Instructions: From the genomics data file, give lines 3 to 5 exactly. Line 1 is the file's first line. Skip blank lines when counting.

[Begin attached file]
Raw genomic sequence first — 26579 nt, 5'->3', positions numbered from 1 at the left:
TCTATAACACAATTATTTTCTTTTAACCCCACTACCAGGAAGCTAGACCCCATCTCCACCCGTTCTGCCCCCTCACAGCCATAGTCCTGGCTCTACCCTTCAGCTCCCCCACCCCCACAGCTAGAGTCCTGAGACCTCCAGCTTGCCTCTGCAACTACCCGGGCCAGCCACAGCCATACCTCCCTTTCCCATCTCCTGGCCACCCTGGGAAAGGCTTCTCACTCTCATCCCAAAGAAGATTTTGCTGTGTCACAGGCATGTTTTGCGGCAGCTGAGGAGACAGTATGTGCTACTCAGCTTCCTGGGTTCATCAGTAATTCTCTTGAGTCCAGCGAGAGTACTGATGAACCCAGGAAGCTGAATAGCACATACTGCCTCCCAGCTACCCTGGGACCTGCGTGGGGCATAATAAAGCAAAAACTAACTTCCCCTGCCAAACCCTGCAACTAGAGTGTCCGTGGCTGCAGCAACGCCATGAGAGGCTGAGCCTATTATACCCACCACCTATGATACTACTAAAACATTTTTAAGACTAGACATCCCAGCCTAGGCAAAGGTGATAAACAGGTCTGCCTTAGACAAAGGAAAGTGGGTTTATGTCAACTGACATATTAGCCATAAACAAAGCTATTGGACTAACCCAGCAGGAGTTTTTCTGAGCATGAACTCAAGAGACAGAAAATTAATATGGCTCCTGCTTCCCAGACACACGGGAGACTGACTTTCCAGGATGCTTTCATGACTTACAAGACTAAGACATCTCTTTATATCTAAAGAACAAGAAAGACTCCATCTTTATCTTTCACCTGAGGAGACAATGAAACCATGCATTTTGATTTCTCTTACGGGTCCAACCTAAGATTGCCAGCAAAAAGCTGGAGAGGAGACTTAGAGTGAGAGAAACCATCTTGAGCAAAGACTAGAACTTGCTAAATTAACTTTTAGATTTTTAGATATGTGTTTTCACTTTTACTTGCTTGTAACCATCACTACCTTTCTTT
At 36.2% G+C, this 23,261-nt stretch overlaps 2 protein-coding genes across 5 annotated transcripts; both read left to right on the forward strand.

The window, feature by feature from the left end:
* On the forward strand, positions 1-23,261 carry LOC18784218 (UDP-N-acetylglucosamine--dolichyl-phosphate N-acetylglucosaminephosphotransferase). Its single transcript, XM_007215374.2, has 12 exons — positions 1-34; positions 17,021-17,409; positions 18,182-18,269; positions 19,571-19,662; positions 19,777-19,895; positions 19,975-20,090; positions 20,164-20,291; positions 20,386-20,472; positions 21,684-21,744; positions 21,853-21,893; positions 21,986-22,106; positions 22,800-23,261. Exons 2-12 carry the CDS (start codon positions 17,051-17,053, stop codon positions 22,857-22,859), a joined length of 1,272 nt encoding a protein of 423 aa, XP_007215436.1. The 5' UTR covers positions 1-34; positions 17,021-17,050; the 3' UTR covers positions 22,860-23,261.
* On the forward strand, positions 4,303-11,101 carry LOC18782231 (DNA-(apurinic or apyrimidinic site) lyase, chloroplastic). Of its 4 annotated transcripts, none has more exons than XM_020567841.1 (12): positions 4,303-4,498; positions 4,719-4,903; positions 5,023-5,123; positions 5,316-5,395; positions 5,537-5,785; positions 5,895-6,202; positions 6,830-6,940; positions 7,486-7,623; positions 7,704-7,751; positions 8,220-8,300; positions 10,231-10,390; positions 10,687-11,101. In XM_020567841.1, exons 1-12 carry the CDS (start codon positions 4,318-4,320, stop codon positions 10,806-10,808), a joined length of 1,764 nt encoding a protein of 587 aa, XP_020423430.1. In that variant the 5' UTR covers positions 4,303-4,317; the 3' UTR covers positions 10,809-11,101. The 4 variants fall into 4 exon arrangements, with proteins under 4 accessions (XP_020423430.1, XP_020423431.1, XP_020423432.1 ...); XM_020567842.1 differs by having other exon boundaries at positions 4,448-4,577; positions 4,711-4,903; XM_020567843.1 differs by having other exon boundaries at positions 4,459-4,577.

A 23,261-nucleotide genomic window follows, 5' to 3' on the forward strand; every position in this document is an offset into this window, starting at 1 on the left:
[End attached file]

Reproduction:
At 36.2% G+C, this 23,261-nt stretch overlaps 2 protein-coding genes across 5 annotated transcripts; both read left to right on the forward strand.

The window, feature by feature from the left end:
* On the forward strand, positions 1-23,261 carry LOC18784218 (UDP-N-acetylglucosamine--dolichyl-phosphate N-acetylglucosaminephosphotransferase). Its single transcript, XM_007215374.2, has 12 exons — positions 1-34; positions 17,021-17,409; positions 18,182-18,269; positions 19,571-19,662; positions 19,777-19,895; positions 19,975-20,090; positions 20,164-20,291; positions 20,386-20,472; positions 21,684-21,744; positions 21,853-21,893; positions 21,986-22,106; positions 22,800-23,261. Exons 2-12 carry the CDS (start codon positions 17,051-17,053, stop codon positions 22,857-22,859), a joined length of 1,272 nt encoding a protein of 423 aa, XP_007215436.1. The 5' UTR covers positions 1-34; positions 17,021-17,050; the 3' UTR covers positions 22,860-23,261.